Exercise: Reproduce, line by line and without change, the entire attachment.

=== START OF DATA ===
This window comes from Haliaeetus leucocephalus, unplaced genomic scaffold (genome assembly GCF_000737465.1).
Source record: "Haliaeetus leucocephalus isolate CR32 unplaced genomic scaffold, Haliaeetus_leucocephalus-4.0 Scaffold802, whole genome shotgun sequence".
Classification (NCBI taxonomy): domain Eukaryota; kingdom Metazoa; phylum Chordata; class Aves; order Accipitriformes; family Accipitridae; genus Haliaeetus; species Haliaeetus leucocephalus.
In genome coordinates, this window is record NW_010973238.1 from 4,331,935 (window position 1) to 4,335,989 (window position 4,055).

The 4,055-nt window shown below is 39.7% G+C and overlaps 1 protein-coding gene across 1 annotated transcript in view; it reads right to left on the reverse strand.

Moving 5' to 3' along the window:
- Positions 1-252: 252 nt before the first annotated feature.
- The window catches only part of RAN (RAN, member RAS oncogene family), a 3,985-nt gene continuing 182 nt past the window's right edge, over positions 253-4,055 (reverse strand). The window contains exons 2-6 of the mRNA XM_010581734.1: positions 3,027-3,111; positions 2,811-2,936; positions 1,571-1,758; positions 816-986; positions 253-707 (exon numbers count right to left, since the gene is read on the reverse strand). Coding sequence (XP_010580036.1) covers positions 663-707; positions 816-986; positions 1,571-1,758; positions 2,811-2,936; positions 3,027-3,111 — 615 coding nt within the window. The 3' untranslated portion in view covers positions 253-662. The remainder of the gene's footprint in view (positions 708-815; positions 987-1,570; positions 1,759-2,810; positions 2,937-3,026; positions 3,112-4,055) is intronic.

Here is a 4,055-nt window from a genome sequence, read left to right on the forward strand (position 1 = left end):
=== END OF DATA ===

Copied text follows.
This window comes from Haliaeetus leucocephalus, unplaced genomic scaffold (genome assembly GCF_000737465.1).
Source record: "Haliaeetus leucocephalus isolate CR32 unplaced genomic scaffold, Haliaeetus_leucocephalus-4.0 Scaffold802, whole genome shotgun sequence".
Classification (NCBI taxonomy): domain Eukaryota; kingdom Metazoa; phylum Chordata; class Aves; order Accipitriformes; family Accipitridae; genus Haliaeetus; species Haliaeetus leucocephalus.
In genome coordinates, this window is record NW_010973238.1 from 4,331,935 (window position 1) to 4,335,989 (window position 4,055).

The 4,055-nt window shown below is 39.7% G+C and overlaps 1 protein-coding gene across 1 annotated transcript in view; it reads right to left on the reverse strand.

Moving 5' to 3' along the window:
- Positions 1-252: 252 nt before the first annotated feature.
- The window catches only part of RAN (RAN, member RAS oncogene family), a 3,985-nt gene continuing 182 nt past the window's right edge, over positions 253-4,055 (reverse strand). The window contains exons 2-6 of the mRNA XM_010581734.1: positions 3,027-3,111; positions 2,811-2,936; positions 1,571-1,758; positions 816-986; positions 253-707 (exon numbers count right to left, since the gene is read on the reverse strand). Coding sequence (XP_010580036.1) covers positions 663-707; positions 816-986; positions 1,571-1,758; positions 2,811-2,936; positions 3,027-3,111 — 615 coding nt within the window. The 3' untranslated portion in view covers positions 253-662. The remainder of the gene's footprint in view (positions 708-815; positions 987-1,570; positions 1,759-2,810; positions 2,937-3,026; positions 3,112-4,055) is intronic.

Here is a 4,055-nt window from a genome sequence, read left to right on the forward strand (position 1 = left end):